So what’s it like to ride?
Climbing aboard the RC, the size is deceiving. On paper the 820mm seat height could put some of us shorter legged riders off, but the dialled-in sag means that – at 5ft 6 – I was able to put my feet flat on the floor comfortably. The riding position is sporty but there’s not too much weight pushed forward onto the wrists, so even after the 85 mile loop we did (including a few hours on a tight and twisty handling track) I could have done it all over again.
The 10 litre tank is relatively thin but is still meaty enough to grip with your legs and feel comfortable hanging off into the corners. The wide handlebars allow you to distribute your weight over the bike and thanks to the chassis set-up, cornering is always fun.
The mirrors were nice and large, so I had a great view of the road behind me, and the dash is the same as on the Duke which features fuel gauge, clock, mpg, speed and revs, as well as the gear indicator and a shift light which flashes red when it’s time to knock it up.
The RC delivered a whopping 138mpg during the launch – blipping through the mountainous roads of Austria and brapping it round the track, I would have thought I could get even more from it on a more sedate ride. There are six gears for you to work your way around – each with plenty of torque and grunt for you to make mischief with. This bike took me back to being 17 again: I remembered jumping on my first ‘big bike’ after my 50cc scooter and thinking it was the best thing in the world.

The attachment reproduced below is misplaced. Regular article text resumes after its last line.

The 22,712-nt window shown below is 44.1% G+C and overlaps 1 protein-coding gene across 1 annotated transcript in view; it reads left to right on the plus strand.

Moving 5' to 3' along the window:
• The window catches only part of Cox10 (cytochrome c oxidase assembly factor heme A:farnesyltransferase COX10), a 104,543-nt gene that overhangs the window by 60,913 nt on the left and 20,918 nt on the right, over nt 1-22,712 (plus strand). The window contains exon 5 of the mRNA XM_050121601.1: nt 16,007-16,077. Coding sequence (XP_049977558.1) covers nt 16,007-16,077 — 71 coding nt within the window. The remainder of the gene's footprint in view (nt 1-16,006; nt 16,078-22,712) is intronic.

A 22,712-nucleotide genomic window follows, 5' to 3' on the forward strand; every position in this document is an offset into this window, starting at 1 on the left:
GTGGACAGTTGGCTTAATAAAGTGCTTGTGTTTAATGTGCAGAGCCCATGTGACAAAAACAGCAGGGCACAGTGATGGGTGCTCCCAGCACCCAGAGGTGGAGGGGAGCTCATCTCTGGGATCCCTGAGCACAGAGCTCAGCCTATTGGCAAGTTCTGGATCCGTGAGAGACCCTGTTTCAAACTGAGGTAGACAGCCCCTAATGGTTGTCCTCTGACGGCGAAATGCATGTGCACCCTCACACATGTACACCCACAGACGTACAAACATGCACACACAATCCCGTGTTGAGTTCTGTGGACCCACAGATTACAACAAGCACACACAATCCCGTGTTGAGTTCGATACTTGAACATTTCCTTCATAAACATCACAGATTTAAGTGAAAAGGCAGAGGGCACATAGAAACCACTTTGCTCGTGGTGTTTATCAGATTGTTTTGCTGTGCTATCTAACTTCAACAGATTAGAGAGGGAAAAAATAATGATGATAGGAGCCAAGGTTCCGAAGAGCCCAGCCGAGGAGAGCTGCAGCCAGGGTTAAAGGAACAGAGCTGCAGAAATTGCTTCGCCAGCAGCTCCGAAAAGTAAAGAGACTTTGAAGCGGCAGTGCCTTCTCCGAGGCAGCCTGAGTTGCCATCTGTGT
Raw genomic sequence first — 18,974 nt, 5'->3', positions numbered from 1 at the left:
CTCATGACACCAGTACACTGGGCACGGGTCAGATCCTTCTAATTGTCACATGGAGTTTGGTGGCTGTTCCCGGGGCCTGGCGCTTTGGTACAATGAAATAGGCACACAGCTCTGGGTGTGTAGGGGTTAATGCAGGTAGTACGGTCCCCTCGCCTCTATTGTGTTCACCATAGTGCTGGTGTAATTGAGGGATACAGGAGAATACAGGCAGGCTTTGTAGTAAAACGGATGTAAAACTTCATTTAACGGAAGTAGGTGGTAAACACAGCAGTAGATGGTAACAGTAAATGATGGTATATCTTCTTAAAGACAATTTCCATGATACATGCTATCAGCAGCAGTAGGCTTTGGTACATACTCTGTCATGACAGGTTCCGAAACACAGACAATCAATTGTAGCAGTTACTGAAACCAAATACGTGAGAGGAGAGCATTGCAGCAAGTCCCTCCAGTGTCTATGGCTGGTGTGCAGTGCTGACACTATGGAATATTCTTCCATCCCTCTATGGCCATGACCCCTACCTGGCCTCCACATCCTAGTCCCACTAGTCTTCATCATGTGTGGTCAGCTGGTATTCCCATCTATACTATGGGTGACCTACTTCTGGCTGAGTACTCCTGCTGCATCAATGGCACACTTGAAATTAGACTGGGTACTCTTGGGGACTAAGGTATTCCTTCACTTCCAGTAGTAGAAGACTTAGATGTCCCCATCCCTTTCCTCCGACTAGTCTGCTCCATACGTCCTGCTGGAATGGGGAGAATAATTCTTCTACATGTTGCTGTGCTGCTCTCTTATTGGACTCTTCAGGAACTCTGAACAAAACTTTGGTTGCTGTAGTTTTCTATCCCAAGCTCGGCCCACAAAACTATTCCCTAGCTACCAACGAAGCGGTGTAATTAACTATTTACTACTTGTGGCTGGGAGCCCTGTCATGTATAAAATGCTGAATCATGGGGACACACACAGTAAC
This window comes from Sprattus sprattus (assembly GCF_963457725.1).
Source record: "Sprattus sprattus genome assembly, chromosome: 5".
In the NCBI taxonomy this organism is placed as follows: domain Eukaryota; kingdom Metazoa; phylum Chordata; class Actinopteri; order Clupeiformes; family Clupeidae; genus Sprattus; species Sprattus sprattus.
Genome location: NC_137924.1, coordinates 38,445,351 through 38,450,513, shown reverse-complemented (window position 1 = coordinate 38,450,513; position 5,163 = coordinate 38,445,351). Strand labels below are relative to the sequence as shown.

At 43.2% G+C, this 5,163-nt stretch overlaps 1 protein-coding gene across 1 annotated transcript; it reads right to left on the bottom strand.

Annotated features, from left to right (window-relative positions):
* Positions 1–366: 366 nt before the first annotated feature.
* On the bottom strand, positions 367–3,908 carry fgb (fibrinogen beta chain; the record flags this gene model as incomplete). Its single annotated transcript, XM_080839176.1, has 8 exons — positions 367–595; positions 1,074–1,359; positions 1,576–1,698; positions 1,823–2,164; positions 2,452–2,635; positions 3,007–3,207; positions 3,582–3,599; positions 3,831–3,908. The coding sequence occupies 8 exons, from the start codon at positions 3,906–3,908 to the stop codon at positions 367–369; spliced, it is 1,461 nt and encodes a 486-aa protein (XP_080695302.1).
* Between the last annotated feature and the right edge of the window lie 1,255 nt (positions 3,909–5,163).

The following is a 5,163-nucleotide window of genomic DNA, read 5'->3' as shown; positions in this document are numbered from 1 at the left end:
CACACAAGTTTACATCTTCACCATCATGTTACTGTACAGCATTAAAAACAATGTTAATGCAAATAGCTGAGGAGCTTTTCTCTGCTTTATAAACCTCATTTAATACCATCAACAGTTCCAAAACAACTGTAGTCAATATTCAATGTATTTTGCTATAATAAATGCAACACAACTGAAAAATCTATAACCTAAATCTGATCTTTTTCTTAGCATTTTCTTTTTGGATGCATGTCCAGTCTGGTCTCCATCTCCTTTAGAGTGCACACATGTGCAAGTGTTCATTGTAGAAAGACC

It’s fantastic to see a manufacturer consciously making the decision to develop a bike that will appeal to those new to riding, using its flagship models to refine the technology and applying those learnings to the smaller capacity machines.
“It’s not good enough to join the race – let’s try and get on pole.” said KTM. I think the company’s definitely got a podium contender with the RC, which is in dealers from the first week in September.
Engine: 124.7cc, water-cooled, 4-stroke, single cylinder
Power: 15bhp (11kW) @ 9500rpm
Torque: 8.9lb-ft (12Nm) @ 8000rpm
Dry Weight: 135kg
Seat height: 820mm
Tank size: 10 litres